55. The Appeals Chamber notes that an accused’s conduct after committing a crime is relevant in that it reveals how aware he was of the wrongfulness of his actions and his intention to “make amends” by, among other things, facilitating the task of the International Tribunal. In the instant case, the Trial Chamber acknowledged that conduct subsequent to the crime had been accepted in other cases before the International Tribunal, “where the convicted person acted immediately after the commission of the crime to alleviate the suffering of victims.” In support of such assertion, the Trial Chamber referred to the Plavšić case. Since the Trial Chamber was not satisfied that conclusive evidence had been proffered to show that the Appellant alleviated the suffering of victims after the commission of the crime of persecution or at the end of the armed conflict, it held that his post-conflict conduct did not amount to a mitigating circumstance and found that such conduct concerned matters which had already been considered, such as cooperation and acceptance of responsibility.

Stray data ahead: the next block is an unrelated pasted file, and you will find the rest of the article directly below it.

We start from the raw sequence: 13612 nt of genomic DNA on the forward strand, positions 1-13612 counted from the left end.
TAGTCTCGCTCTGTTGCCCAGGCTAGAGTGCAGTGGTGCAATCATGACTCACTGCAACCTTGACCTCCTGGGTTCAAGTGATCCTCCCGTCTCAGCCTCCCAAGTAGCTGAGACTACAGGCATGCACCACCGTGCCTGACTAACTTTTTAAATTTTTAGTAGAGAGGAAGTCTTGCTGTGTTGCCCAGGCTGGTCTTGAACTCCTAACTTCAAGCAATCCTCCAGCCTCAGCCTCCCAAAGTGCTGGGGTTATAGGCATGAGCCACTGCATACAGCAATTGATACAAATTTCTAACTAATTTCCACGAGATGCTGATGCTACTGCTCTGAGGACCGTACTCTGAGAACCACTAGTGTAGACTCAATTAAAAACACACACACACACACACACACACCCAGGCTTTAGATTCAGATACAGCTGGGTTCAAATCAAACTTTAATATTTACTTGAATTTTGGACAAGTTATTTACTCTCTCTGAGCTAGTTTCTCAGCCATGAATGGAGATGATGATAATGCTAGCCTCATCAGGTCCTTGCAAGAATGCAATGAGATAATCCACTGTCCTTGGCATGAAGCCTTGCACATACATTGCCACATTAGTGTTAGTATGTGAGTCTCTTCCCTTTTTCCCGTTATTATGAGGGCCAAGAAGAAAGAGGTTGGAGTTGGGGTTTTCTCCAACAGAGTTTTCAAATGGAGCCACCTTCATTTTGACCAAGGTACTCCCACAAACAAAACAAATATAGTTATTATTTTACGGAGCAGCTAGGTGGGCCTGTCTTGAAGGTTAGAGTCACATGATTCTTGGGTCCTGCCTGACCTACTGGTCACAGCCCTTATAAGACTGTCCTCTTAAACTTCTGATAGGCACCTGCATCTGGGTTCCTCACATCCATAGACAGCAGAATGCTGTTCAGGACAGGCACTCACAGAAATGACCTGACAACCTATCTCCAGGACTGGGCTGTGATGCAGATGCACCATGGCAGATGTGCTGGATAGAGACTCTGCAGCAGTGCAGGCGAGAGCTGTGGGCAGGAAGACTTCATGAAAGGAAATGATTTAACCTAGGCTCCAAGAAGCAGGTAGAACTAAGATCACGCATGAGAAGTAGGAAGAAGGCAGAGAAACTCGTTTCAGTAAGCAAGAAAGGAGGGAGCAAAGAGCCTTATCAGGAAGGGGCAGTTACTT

56. The Appeals Chamber notes, however, that the Trial Chamber in the Plavšić case in fact gave significant weight as a factor in mitigation to Biljana Plavšić’s post-conflict conduct, namely her contribution to the advancement of the Dayton Agreement and her attempt to remove obstructive officials from office, because “she made a considerable contribution to peace in the region” without reference to the alleviation of the suffering of victims. The Appeals Chamber thus considers that the Sentencing Judgement incorrectly interpreted the Plavšić Trial Chamber’s assessment of Biljana Plavšić’s “post-conflict conduct.”
59. The Appeals Chamber is satisfied that the Appellant attempted to further peace after the commission of the crime of persecution. The Appeals Chamber finds that the Trial Chamber erred in law in categorically refusing to take these attempts to further peace into account as a mitigating factor on the basis that they did not directly alleviate the suffering of the victims.